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Articles: Financial Services

Saying “We've got a crisis in terms of college affordability,” President Obama outlined a three part proposal to reign in the cost of higher education before a capacity crowd at the University at Buffalo Thursday. The appearance was the first of the president’s two-day bus tour through New York and Pennsylvania designed to call attention to high education costs.

“We can’t go about business as usual,” Obama said. "Our economy can't afford the trillion dollars in outstanding student loan debt.”

College students with no loan debt are more likely to lead a richer social life that involves partying, studying less, and forming relationships that will last long after graduation, a pair of University of Indiana sociologists says.

Ivy Tech Community College (Ind.) had a classic good news-bad news problem. The good news was that interest in the 31-campus, statewide institution was burgeoning. The bad news was that budget belt-tightening was limiting the ability of staff to tend to the growing attention needed by prospective students while also responding to the needs of current students.

One of the most sought-after nonsalary compensation items offered by higher education is full or partial tuition benefits for employees and their families. Free and reduced-cost degrees go a long way toward easing the impact of nonprofit salaries.

American Public University System (W.Va.) offers varying levels of such tuition benefits based on employee status. But the institution’s formerly manual registration process was ill-equipped to distinguish between different registration types, creating problems when it came to reporting, scholarship applications, and payment.

A few years ago, career services professionals at colleges and universities in the U.S. didn’t have much use for social media. But all that has changed. The Career Advisory Board, established by DeVry University, and the National Association of Colleges and Employers (NACE) have released a new national survey, “Career Services Use of Social Media Technologies,” about college career centers sentiment toward and usage of social media.

Two-year students typically work more hours than four-year students and may have families to provide for

The prospect of employees with more money to invest, easier-to-understand investment options, more personalized customer service, and lower fees has colleges and universities rethinking their retirement plans and moving toward a single retirement services vendor.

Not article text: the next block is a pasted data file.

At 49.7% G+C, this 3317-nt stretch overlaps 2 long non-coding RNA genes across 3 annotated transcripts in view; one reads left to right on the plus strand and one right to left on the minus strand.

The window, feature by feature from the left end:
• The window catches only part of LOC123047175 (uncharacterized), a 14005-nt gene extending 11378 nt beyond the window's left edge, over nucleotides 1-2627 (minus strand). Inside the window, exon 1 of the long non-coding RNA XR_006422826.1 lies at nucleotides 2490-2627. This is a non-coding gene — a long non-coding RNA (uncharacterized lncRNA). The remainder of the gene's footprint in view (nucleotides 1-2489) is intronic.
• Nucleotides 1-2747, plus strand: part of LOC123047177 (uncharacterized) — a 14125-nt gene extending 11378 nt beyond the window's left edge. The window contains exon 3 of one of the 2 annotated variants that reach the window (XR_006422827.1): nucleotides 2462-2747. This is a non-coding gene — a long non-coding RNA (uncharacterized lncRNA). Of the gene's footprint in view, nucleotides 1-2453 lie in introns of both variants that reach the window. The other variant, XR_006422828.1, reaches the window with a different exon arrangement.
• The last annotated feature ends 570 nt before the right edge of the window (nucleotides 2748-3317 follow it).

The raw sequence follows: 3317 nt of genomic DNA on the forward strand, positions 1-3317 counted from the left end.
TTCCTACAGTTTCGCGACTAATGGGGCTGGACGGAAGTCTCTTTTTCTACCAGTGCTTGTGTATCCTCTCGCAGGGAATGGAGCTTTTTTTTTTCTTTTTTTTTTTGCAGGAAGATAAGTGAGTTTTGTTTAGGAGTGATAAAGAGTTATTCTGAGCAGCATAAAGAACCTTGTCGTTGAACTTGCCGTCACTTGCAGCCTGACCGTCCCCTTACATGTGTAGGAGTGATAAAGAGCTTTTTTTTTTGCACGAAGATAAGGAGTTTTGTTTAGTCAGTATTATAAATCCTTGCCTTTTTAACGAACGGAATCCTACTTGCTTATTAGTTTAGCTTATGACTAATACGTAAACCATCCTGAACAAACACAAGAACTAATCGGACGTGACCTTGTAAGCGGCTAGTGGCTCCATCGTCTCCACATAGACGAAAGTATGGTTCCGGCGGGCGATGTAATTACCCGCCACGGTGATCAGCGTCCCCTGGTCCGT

Congress passed a continuing budget resolution in March, funding the federal government for another six months. Included in that resolution was an amendment by Sen. Tom Coburn (R-Okla.) prohibiting the National Science Foundation from funding political science research unless it is certified as promoting America’s national security or economic interests. Political science receives roughly $10 million annually in NSF research support and was the only academic discipline singled out.

When Jesica Rasmussen began looking into her university options three years ago, she had more on her mind than a typical college freshman. As the wife of an active-duty soldier in the U.S. Army, Rasmussen could expect many moves in her future. She could expect deployments when her husband was away for long periods of time, leaving her alone to care for their four children. She also had to find the funds to pay for school with limited budgets and financial programs available to military spouses.

For most colleges and universities, having students live on campus can provide a number of benefits, both in revenue and in classroom performance. So how can an institution maximize the benefits while creating an atmosphere that not only attracts a growing number of students, but also ensures that their experience is mutually beneficial? A comprehensive approach that emanates from the concept of providing improved value for the on-campus resident can have far reaching benefits for both student and school.

As rising tuition and the uncertain job market pressure families to spend their college savings wisely—and to even question the value of such spending—colleges and universities are more likely to be evaluated based on their return on investment. It is not just academic quality and prestige that today’s prospective students look for. They also demand a proven track record of graduate school admissions, job placements, and earning potential in relation to the overall cost of enrollment.

When the entire city of Boston was on lockdown during the April 19 manhunt for the marathon bombing suspects, institutions such as Boston College and Boston University were posting on Facebook to let admitted students know the status’ of open houses scheduled to occur that weekend.

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Stop Feeding the Monster. End the Coal Age. Divest the West. Sandy Says: Divest Climate Destruction. Bound by Fossil Fuels, Freed by Action.

Messages like these have emblazoned banners on campuses across the country since’s Fossil Free divestment campaign began last November.

When a group of venerable, high-profile universities that includes Georgetown and Villanova announced late last year that they were leaving the Big East, it may have seemed like just the latest reshuffling of collegiate athletic conferences in what has come to feel like an endless game of musical chairs. All of this recent turmoil in collegiate athletics is just a symptom, however. The larger problem is money—or, to be more specific—a lack of money.

Student groups at more than 60 college and universities hosted events to raise awareness and push for fossil fuel divestment as part of’s #FossilFreedom Day of Action.